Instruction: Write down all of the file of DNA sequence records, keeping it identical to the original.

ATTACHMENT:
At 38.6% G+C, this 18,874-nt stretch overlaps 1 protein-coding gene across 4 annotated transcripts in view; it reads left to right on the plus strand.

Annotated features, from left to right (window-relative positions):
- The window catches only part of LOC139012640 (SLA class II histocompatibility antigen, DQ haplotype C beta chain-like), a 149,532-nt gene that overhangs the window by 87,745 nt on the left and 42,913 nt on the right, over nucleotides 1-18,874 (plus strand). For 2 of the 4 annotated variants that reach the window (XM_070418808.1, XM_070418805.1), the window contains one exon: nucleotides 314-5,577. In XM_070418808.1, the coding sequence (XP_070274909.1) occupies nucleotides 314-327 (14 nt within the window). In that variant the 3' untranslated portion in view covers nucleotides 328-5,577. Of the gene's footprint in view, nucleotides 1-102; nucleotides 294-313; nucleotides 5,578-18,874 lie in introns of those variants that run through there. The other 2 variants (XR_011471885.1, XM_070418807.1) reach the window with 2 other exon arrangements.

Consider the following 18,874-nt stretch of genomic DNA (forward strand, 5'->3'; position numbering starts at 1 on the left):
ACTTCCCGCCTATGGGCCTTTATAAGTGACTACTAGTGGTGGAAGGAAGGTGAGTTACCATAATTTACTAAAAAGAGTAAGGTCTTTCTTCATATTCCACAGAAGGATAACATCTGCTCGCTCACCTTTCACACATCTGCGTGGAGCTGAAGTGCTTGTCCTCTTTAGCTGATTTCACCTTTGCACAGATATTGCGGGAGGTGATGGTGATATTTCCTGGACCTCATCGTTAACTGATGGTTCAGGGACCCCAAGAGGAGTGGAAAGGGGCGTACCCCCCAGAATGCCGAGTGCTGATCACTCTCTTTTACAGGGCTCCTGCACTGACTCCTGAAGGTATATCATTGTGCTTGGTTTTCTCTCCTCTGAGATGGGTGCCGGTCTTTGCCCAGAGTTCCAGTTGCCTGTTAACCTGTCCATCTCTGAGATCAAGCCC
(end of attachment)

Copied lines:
At 38.6% G+C, this 18,874-nt stretch overlaps 1 protein-coding gene across 4 annotated transcripts in view; it reads left to right on the plus strand.

Annotated features, from left to right (window-relative positions):
- The window catches only part of LOC139012640 (SLA class II histocompatibility antigen, DQ haplotype C beta chain-like), a 149,532-nt gene that overhangs the window by 87,745 nt on the left and 42,913 nt on the right, over nucleotides 1-18,874 (plus strand). For 2 of the 4 annotated variants that reach the window (XM_070418808.1, XM_070418805.1), the window contains one exon: nucleotides 314-5,577. In XM_070418808.1, the coding sequence (XP_070274909.1) occupies nucleotides 314-327 (14 nt within the window). In that variant the 3' untranslated portion in view covers nucleotides 328-5,577. Of the gene's footprint in view, nucleotides 1-102; nucleotides 294-313; nucleotides 5,578-18,874 lie in introns of those variants that run through there. The other 2 variants (XR_011471885.1, XM_070418807.1) reach the window with 2 other exon arrangements.

Consider the following 18,874-nt stretch of genomic DNA (forward strand, 5'->3'; position numbering starts at 1 on the left):
ACTTCCCGCCTATGGGCCTTTATAAGTGACTACTAGTGGTGGAAGGAAGGTGAGTTACCATAATTTACTAAAAAGAGTAAGGTCTTTCTTCATATTCCACAGAAGGATAACATCTGCTCGCTCACCTTTCACACATCTGCGTGGAGCTGAAGTGCTTGTCCTCTTTAGCTGATTTCACCTTTGCACAGATATTGCGGGAGGTGATGGTGATATTTCCTGGACCTCATCGTTAACTGATGGTTCAGGGACCCCAAGAGGAGTGGAAAGGGGCGTACCCCCCAGAATGCCGAGTGCTGATCACTCTCTTTTACAGGGCTCCTGCACTGACTCCTGAAGGTATATCATTGTGCTTGGTTTTCTCTCCTCTGAGATGGGTGCCGGTCTTTGCCCAGAGTTCCAGTTGCCTGTTAACCTGTCCATCTCTGAGATCAAGCCC